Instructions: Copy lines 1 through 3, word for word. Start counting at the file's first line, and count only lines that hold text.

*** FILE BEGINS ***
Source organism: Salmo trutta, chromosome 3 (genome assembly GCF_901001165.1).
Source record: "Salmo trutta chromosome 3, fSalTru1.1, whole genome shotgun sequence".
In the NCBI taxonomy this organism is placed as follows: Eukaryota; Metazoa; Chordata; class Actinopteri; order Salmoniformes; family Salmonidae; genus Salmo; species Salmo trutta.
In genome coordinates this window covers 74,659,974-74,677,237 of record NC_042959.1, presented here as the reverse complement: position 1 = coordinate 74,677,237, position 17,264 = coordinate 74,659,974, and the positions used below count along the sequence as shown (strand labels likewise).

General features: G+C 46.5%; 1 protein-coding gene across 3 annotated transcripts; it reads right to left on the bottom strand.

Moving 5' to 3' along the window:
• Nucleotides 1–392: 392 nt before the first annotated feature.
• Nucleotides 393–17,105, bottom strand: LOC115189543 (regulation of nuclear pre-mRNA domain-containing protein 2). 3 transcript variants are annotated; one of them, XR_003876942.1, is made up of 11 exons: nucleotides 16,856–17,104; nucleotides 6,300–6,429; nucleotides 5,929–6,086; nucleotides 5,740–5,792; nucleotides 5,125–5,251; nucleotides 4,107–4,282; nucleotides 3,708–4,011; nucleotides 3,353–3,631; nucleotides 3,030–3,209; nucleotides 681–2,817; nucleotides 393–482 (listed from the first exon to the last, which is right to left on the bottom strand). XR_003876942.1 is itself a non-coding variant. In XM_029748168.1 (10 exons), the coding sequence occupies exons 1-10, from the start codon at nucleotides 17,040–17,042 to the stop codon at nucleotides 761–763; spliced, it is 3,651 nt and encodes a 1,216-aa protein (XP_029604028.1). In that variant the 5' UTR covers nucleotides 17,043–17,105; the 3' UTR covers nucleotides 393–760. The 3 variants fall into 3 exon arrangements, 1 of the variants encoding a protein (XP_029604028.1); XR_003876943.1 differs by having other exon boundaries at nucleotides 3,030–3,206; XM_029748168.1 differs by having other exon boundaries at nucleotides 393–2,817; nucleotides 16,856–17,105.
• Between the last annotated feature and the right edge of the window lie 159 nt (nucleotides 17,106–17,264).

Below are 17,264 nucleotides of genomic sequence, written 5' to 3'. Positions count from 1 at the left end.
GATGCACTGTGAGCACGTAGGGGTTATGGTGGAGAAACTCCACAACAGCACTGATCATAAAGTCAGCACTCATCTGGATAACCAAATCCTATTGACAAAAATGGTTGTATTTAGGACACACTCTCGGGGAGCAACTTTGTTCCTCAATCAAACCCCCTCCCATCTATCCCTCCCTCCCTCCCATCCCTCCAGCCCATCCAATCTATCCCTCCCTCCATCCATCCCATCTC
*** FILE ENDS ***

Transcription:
Source organism: Salmo trutta, chromosome 3 (genome assembly GCF_901001165.1).
Source record: "Salmo trutta chromosome 3, fSalTru1.1, whole genome shotgun sequence".
In the NCBI taxonomy this organism is placed as follows: Eukaryota; Metazoa; Chordata; class Actinopteri; order Salmoniformes; family Salmonidae; genus Salmo; species Salmo trutta.